What Would the Eurozone Look Like Without Greece?
Greece missed a loan payment of €1.55 billion ($1.7 billion) to the IMF on June 30. Pending on July 20 are further payments totaling almost €3.5 billion to the European Central Bank and other institutions. If it misses it, Greece could end up leaving the eurozone, which would have myriad effects, some quite unexpected.
There would be 3.2% fewer people, but they would be younger on average. The mean age in the eurozone is 39.6 years, while in Greece it’s 42.3.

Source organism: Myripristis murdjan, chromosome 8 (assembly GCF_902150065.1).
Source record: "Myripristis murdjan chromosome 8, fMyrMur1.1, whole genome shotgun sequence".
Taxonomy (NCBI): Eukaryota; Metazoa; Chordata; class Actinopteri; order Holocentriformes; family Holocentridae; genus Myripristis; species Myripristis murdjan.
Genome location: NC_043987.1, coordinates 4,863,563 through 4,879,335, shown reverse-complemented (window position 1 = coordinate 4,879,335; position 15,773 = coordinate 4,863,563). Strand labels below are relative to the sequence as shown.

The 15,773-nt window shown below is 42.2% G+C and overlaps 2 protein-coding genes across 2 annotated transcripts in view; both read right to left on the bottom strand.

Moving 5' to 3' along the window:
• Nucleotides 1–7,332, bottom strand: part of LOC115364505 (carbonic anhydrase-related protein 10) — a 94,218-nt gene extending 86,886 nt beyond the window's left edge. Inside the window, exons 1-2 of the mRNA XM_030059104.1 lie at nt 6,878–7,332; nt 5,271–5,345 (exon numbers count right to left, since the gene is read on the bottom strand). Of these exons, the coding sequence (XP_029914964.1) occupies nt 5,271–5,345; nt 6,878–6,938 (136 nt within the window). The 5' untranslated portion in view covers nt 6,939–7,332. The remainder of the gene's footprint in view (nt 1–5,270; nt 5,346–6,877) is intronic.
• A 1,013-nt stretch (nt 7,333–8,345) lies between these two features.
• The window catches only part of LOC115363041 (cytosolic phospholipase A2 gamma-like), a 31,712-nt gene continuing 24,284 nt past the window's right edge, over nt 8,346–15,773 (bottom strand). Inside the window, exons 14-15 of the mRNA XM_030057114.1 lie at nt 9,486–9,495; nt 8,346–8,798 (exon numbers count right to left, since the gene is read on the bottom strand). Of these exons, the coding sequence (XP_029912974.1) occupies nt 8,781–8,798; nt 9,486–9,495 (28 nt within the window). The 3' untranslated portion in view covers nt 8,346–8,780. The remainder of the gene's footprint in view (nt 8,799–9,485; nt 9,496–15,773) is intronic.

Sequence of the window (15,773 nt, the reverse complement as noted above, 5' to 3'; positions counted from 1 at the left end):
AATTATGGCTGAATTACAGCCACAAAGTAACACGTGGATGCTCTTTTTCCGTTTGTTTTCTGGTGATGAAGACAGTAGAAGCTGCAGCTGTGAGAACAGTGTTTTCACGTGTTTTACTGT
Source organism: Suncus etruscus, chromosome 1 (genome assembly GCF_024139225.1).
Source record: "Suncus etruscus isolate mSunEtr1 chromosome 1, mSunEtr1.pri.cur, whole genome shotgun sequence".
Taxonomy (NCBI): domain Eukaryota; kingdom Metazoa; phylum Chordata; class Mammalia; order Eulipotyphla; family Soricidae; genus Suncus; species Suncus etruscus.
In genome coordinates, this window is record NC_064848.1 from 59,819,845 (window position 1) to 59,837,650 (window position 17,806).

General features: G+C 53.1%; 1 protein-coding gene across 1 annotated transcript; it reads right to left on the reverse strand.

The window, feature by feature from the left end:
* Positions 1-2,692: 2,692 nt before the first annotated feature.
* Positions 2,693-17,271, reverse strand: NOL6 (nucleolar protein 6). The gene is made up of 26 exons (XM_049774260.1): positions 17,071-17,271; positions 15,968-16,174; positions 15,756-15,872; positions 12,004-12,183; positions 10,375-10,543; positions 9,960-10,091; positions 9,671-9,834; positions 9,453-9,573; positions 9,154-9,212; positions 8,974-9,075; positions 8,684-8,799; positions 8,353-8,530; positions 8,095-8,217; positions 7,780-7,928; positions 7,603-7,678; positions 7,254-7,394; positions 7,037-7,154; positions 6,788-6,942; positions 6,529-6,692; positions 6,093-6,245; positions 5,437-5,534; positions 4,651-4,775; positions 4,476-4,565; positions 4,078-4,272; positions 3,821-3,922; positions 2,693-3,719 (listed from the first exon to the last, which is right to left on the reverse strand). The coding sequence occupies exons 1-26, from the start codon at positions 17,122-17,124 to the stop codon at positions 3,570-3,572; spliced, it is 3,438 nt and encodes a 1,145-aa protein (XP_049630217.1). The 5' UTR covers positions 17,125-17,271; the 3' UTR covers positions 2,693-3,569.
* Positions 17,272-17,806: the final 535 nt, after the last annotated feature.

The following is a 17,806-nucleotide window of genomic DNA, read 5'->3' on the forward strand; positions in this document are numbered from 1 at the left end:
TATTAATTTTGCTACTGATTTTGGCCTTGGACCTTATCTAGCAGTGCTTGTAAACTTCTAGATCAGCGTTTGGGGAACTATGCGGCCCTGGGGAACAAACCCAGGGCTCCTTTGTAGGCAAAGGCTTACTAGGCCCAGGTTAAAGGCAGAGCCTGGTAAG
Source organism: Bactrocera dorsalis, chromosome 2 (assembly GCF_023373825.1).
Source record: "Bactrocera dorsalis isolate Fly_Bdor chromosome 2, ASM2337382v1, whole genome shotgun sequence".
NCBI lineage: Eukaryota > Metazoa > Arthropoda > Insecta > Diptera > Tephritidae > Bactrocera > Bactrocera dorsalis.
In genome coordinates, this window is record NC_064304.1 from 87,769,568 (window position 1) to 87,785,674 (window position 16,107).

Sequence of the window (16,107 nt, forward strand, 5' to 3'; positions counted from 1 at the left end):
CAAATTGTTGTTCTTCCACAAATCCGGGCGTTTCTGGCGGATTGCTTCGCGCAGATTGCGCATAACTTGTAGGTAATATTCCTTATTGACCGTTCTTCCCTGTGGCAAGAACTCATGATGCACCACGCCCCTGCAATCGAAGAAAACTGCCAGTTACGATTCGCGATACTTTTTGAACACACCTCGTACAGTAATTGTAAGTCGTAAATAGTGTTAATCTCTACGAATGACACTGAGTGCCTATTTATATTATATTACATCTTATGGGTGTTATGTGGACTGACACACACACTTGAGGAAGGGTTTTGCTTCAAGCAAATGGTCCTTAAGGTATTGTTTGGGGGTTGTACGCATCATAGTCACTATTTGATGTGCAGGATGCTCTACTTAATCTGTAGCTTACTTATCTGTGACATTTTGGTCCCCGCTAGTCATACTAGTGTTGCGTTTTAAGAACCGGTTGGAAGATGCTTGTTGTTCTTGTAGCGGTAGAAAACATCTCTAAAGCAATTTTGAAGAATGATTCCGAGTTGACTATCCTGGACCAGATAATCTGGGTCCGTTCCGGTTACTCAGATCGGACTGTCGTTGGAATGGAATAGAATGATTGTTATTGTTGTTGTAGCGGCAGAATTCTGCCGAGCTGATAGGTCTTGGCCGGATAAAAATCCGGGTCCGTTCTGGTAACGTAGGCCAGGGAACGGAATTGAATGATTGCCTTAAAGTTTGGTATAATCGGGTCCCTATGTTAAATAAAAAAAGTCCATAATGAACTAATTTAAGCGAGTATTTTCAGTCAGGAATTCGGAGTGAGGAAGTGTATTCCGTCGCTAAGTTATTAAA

The eurozone would lose only 1.8% of its economic output. GDP per capita would actually rise 1.5%.
If Greece were to exit the eurozone, government debt in the single currency area overall would be reduced by 3.4%, but private debt by only 0.9%.
Greece ranks seventh among the 19 eurozone countries in military spending per capita. Without it, annual military spending per person would have been 0.4% higher in 2014.
The eurozone would lose 84% of its Orthodox Christians.